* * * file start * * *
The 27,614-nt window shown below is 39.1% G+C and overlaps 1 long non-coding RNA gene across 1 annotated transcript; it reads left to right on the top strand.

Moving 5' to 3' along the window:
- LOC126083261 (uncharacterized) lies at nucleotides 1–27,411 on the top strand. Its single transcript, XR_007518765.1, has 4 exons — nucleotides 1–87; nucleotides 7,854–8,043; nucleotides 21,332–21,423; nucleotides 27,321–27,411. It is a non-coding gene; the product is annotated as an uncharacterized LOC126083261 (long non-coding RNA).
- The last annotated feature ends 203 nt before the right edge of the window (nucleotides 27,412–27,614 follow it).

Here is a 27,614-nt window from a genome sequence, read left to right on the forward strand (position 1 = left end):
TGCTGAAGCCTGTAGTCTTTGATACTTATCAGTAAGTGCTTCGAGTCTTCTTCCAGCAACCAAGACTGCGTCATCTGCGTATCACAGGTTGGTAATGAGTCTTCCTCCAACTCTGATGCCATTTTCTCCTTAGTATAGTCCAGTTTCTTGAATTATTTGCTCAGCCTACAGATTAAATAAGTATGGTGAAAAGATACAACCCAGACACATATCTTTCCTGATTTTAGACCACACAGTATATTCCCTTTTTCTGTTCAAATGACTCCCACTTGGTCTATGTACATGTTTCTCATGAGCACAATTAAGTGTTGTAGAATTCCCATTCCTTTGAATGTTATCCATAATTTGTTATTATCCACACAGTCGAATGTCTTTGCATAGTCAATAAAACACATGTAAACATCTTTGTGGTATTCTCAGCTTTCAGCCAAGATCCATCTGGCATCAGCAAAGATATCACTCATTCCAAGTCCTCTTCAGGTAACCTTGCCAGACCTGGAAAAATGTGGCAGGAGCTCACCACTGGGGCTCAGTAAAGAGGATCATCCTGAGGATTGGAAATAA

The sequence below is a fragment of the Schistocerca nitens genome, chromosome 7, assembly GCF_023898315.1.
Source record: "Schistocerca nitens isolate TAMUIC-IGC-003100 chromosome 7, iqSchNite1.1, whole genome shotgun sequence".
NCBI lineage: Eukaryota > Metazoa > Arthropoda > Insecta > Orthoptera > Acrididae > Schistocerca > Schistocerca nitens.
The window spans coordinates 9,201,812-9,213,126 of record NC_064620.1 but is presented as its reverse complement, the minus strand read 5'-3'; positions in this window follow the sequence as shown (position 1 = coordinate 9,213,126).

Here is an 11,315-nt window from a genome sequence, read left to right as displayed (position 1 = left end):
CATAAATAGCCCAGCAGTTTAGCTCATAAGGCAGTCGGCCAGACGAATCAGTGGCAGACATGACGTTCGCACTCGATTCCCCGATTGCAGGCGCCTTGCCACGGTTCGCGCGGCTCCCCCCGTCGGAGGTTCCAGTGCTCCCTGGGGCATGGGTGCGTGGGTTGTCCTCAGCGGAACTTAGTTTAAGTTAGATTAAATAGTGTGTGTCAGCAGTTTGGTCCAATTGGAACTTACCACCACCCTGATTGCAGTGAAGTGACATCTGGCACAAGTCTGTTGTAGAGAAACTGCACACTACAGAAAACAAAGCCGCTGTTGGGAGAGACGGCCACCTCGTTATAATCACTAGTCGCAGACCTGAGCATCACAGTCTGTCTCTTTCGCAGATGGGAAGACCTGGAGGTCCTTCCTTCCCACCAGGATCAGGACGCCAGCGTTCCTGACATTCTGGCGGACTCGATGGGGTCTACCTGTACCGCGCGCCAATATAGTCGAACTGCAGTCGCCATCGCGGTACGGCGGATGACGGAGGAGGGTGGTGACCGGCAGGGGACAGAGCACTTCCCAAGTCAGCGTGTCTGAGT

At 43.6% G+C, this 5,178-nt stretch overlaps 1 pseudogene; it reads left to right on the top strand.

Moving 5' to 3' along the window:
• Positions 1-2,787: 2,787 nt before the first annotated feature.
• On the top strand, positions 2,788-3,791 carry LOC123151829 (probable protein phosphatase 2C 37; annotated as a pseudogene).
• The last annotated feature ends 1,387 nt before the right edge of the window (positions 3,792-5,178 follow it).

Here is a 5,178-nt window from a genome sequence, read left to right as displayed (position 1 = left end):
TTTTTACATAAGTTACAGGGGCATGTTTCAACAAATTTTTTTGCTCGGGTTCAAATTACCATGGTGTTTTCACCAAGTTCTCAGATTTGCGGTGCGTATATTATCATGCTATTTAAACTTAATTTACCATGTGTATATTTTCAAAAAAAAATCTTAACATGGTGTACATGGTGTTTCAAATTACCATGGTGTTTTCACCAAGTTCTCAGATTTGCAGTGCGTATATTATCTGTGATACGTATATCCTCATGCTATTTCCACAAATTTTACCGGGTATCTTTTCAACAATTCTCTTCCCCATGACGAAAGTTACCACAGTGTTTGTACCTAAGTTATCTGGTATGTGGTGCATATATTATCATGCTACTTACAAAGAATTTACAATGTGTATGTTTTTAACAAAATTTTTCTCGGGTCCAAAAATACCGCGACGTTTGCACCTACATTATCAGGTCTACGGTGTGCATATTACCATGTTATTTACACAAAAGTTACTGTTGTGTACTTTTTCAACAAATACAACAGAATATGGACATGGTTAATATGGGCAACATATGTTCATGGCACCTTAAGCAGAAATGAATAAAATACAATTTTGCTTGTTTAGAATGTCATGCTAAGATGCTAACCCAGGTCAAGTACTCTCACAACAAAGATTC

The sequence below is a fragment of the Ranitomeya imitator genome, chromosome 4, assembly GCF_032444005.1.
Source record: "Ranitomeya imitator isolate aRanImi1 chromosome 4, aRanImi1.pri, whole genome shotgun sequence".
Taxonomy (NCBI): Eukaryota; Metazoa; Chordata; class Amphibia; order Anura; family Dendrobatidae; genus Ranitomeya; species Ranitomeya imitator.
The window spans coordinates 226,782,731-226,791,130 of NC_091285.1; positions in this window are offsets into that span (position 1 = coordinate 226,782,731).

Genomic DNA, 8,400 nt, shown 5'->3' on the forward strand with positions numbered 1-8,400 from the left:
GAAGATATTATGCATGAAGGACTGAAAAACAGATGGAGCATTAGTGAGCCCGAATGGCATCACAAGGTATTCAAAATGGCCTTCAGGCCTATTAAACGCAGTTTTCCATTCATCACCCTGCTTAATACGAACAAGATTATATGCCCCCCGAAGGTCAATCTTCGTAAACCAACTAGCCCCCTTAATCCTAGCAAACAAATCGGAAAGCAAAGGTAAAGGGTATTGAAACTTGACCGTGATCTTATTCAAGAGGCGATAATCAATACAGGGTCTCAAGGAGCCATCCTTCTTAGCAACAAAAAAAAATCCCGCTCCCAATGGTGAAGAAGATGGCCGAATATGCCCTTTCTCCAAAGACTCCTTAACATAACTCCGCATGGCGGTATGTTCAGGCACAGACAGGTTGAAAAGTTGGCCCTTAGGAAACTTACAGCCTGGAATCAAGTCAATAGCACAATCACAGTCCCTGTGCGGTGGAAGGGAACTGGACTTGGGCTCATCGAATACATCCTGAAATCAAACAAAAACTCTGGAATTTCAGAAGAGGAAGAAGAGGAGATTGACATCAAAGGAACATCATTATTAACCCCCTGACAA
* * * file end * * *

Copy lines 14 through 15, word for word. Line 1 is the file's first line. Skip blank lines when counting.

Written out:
Moving 5' to 3' along the window:
• Positions 1-2,787: 2,787 nt before the first annotated feature.